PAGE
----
➡ LEGO WINTER TOY SHOP – SIGHTED VS. BLIND BUILDING
Probably the biggest change to the new version of the LEGO Winter Toy Shop is how the roof comes together. It is also what I feel is the worst change to the model. Ultimately, you do get a roof that looks almost the same, and maybe even a bit more seamless. The trade-off is that it is a lot more fragile than the original. In order to explain this difference you need to understand differing building approaches.
And this is where sighted and blind comes into play. These terms refer to how much you are able to see the connections when you are putting something together. In a blind approach you rely on your sense of touch. This means you are free to build things a bit more on the sturdy side since you don’t need to see what you are covering up. On the other side of the coin is the sighted approach. This method may require using fewer elements or thinner pieces so that you can better have line of sight when you connect things together. Generally, it has the benefit of looking a bit better since you don’t have to cover up any bulky elements.
Neither method is superior. Both have their major strength and potential weakness. A great builder will learn to use both styles and use each at the most appropriate times. The roof on the newest version of the LEGO Winter Toy Shop is completely a sighted approach. It has a much simpler connection system and looks great. I personally found the instability a point against the technique since I feel floors, walls, and roofs should be the most resilient and durable parts of a building. However, that’s just my personal preference.
➡ LEGO WINTER TOY SHOP FINAL COMPARISON
Normally, I talk about how to apply the techniques you learn at this point, but I feel this Brick Breakdown has more to do with how the new set compares to the original. In short, this version does feel like a small but noticeable upgrade. For those who never got the original, this is an easy set to say yes to when it comes to adding it to your collection because it looks really sweet. If you have the original set already you might still consider picking it up for the upgrades it provides, but truthfully, most of what you get in the new set is minor differences. If you do end up having both sets, you might combine them to make the best version. For example, taking the old roof and putting it on the new set with the updated green LEGO Technic pieces. Other hobbies call this “kit bashing”. LEGO fans just call it building what we want. 🙄
In the end, this set is great, no matter which version you get. I will admit that the new version feels a bit better overall, if you only want one. The minor issue I have with the roof is merely nitpicking an excellent design. However, for those who have the willpower to skip this set because you have the original, you aren’t missing out on too much. My final opinion is that this was a very good set to have a re-issue for this year.
So what do you think? How do you like the #10249 LEGO Winter Toy Shop? Do you have the original set already? Are you planning to get the new version? And did you learn from the interesting building techniques used in the sets? Feel free to share your own experiences and tips, or ask questions in the comment section below! 😉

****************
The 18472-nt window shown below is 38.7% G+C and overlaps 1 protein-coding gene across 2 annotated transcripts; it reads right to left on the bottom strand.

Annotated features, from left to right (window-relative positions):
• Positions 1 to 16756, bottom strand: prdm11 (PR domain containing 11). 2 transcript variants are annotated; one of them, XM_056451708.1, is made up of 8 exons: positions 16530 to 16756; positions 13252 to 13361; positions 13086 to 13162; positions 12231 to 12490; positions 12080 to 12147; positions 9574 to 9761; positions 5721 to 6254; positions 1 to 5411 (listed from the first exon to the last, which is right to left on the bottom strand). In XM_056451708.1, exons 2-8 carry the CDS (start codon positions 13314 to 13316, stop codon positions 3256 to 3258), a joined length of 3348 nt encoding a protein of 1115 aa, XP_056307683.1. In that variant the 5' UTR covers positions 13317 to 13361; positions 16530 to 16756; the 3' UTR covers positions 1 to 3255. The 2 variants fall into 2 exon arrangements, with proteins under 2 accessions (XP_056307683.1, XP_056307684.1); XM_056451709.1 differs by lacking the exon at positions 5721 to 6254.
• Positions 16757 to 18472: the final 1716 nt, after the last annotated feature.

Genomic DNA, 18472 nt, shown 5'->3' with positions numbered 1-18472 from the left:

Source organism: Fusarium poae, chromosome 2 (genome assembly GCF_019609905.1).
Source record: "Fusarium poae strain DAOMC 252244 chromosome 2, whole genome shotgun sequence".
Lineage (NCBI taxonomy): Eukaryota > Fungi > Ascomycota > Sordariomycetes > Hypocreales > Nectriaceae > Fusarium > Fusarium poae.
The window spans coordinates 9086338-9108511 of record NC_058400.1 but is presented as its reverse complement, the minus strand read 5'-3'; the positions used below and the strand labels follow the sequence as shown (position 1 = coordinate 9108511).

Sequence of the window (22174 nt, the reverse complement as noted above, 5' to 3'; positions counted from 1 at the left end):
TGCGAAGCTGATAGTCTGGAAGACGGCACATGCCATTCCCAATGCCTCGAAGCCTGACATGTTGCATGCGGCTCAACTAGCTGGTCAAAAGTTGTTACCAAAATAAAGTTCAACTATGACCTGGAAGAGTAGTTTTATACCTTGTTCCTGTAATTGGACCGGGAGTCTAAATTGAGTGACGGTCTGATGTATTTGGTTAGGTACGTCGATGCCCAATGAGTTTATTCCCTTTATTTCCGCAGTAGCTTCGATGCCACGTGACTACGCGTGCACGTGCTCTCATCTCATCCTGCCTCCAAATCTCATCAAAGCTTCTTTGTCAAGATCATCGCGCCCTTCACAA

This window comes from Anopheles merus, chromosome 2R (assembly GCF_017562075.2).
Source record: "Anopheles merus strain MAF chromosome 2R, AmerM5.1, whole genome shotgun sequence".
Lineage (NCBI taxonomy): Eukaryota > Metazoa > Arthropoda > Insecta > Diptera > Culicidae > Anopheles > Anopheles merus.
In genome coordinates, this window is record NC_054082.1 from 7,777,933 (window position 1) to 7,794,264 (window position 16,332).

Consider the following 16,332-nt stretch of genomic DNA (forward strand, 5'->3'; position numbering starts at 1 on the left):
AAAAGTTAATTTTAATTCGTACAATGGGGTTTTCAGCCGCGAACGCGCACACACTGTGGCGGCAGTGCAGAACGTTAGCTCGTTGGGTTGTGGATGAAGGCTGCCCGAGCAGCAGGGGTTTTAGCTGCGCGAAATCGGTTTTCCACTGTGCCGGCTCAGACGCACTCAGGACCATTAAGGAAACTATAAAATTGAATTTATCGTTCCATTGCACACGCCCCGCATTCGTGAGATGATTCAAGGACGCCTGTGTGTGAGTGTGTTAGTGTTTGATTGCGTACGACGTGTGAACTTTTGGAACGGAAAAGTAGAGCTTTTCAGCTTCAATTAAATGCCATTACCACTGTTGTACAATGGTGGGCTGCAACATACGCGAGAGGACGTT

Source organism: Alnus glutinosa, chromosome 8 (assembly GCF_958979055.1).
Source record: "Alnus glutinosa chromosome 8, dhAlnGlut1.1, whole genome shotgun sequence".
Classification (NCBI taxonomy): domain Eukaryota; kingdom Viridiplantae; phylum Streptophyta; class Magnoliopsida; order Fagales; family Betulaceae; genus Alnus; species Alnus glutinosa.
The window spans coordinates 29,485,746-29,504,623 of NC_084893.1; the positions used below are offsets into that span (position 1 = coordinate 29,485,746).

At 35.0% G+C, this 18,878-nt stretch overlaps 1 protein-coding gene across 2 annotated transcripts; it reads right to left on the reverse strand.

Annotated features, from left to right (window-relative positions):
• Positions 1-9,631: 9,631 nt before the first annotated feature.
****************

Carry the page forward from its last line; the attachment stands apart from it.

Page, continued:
And you might also like to check out the other reviews in this series:
- Brick Breakdown: LEGO Super Heroes Hulk Buster Smash
- Brick Breakdown: LEGO Creator Ferris Wheel
- Brick Breakdown: LEGO Simpsons Kwik-E-Mart
- Brick Breakdown: LEGO Pirates Treasure Island
- Brick Breakdown: LEGO The Hobbit The Lonely Mountain
- Brick Breakdown: LEGO Super Heroes Green Lantern Set
- Brick Breakdown: LEGO UCS Tumbler
- Brick Breakdown: LEGO Minecraft The Cave
- Brick Breakdown: LEGO Minecraft Ender Dragon
- Brick Breakdown: LEGO Santa’s Workshop
- Brick Breakdown: LEGO Ideas Exo Suit
- Brick Breakdown: LEGO Ideas Research Institute
- Brick Breakdown: Emmet’s Contruct-O-Mech
- Brick Breakdown: LEGO Forest Animals
- Brick Breakdown: LEGO King’s Castle
- Brick Breakdown: LEGO Cinderella’s Castle
- Brick Breakdown: LEGO MetalBeard’s Sea Cow
- Brick Breakdown: LEGO MetalBeard’s Duel
- Brick Breakdown: LEGO Minecraft Sets
- Brick Breakdown: LEGO Disney Princess Sets
- Brick Breakdown: LEGO Back to the Future DeLorean
- Brick Breakdown: The LEGO Movie Ice Cream Truck
- Brick Breakdown: LEGO Parisian Restaurant
- Brick Breakdown: The LEGO Movie Flying Flusher
- Brick Breakdown: LEGO The Hobbit Dol Guldur Battle
- Brick Breakdown: LEGO Winter Village Cottage
- Brick Breakdown: LEGO Winter Village Market
- Brick Breakdown: LEGO Lord of the Rings Council of Elrond
- Brick Breakdown: LEGO Castle Dragon Mountain
- Brick Breakdown: LEGO Lord of the Rings Pirate Ship Ambush
- Brick Breakdown: LEGO Ninjago Golden Dragon
- Brick Breakdown: LEGO Superman Black Zero Escape
- Brick Breakdown: LEGO Tower of Orthanc
- Brick Breakdown: LEGO City Dump Truck
- Brick Breakdown: LEGO Monster Fighters Ghost Train
- Brick Breakdown: LEGO Lone Ranger Silver Mine Shootout
- Brick Breakdown: LEGO Lone Ranger Constitution Train Chase
- Brick Breakdown: Ninjago Temple of Light
- Brick Breakdown: LEGO Lone Ranger Colby City Showdown
- Brick Breakdown: LEGO Lone Ranger Comanche Camp
- Brick Breakdown: LEGO Lone Ranger Stagecoach
- Brick Breakdown: LEGO Star Wars AT-RT
- Brick Breakdown: LEGO Arkham Asylum Part 1
- Brick Breakdown: LEGO Arkham Asylum Part 2
- Brick Breakdown: Legends of Chima Polybags